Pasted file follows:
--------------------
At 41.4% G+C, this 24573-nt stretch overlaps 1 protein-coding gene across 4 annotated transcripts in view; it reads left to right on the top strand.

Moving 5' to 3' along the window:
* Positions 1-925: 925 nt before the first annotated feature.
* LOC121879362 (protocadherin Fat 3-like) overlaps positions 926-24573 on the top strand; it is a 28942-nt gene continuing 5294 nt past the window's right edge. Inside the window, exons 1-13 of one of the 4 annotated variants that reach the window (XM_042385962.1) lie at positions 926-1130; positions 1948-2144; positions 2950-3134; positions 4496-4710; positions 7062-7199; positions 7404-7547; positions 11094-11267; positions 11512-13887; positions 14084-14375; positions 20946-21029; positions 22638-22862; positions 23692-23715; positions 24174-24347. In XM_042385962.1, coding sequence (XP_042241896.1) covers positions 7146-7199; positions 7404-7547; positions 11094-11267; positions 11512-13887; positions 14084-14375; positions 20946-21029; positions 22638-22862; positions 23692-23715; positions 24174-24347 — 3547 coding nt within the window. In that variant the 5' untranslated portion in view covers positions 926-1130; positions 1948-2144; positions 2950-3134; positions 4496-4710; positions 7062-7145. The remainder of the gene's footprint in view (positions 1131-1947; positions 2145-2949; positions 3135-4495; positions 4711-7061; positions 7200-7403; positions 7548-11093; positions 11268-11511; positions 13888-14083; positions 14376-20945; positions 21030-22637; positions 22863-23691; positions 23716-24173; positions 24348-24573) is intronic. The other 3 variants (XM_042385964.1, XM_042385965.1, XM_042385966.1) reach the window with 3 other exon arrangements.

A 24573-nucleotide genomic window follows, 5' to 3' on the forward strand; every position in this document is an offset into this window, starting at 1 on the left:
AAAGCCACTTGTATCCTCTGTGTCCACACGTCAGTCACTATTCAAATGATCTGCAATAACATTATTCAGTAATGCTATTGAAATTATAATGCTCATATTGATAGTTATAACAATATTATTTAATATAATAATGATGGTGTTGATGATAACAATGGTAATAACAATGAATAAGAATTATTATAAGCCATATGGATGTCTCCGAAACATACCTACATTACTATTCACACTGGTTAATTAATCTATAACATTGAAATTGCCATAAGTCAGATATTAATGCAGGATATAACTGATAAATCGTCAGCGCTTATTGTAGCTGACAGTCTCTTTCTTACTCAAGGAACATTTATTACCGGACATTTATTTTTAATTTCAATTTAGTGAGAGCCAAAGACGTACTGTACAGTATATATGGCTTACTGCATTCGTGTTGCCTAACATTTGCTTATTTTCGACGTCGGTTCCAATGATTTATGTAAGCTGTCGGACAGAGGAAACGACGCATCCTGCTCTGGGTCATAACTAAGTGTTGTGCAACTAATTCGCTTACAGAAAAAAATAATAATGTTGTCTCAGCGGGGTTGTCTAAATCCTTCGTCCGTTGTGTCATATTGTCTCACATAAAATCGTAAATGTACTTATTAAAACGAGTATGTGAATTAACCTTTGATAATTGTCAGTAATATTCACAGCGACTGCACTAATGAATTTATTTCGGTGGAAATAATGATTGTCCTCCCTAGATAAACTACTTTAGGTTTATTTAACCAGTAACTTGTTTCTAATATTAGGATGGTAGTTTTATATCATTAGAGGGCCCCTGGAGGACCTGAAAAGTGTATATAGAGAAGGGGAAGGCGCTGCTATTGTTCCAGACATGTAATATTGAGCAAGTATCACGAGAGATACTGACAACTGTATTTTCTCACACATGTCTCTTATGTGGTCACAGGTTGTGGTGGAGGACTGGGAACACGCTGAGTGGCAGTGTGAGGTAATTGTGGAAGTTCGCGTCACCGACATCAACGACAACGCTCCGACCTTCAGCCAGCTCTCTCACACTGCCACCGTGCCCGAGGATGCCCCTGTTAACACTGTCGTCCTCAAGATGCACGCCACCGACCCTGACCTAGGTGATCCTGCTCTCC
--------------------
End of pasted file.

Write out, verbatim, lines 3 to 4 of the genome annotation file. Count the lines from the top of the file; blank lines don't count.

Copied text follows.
* Positions 1-925: 925 nt before the first annotated feature.
* LOC121879362 (protocadherin Fat 3-like) overlaps positions 926-24573 on the top strand; it is a 28942-nt gene continuing 5294 nt past the window's right edge. Inside the window, exons 1-13 of one of the 4 annotated variants that reach the window (XM_042385962.1) lie at positions 926-1130; positions 1948-2144; positions 2950-3134; positions 4496-4710; positions 7062-7199; positions 7404-7547; positions 11094-11267; positions 11512-13887; positions 14084-14375; positions 20946-21029; positions 22638-22862; positions 23692-23715; positions 24174-24347. In XM_042385962.1, coding sequence (XP_042241896.1) covers positions 7146-7199; positions 7404-7547; positions 11094-11267; positions 11512-13887; positions 14084-14375; positions 20946-21029; positions 22638-22862; positions 23692-23715; positions 24174-24347 — 3547 coding nt within the window. In that variant the 5' untranslated portion in view covers positions 926-1130; positions 1948-2144; positions 2950-3134; positions 4496-4710; positions 7062-7145. The remainder of the gene's footprint in view (positions 1131-1947; positions 2145-2949; positions 3135-4495; positions 4711-7061; positions 7200-7403; positions 7548-11093; positions 11268-11511; positions 13888-14083; positions 14376-20945; positions 21030-22637; positions 22863-23691; positions 23716-24173; positions 24348-24573) is intronic. The other 3 variants (XM_042385964.1, XM_042385965.1, XM_042385966.1) reach the window with 3 other exon arrangements.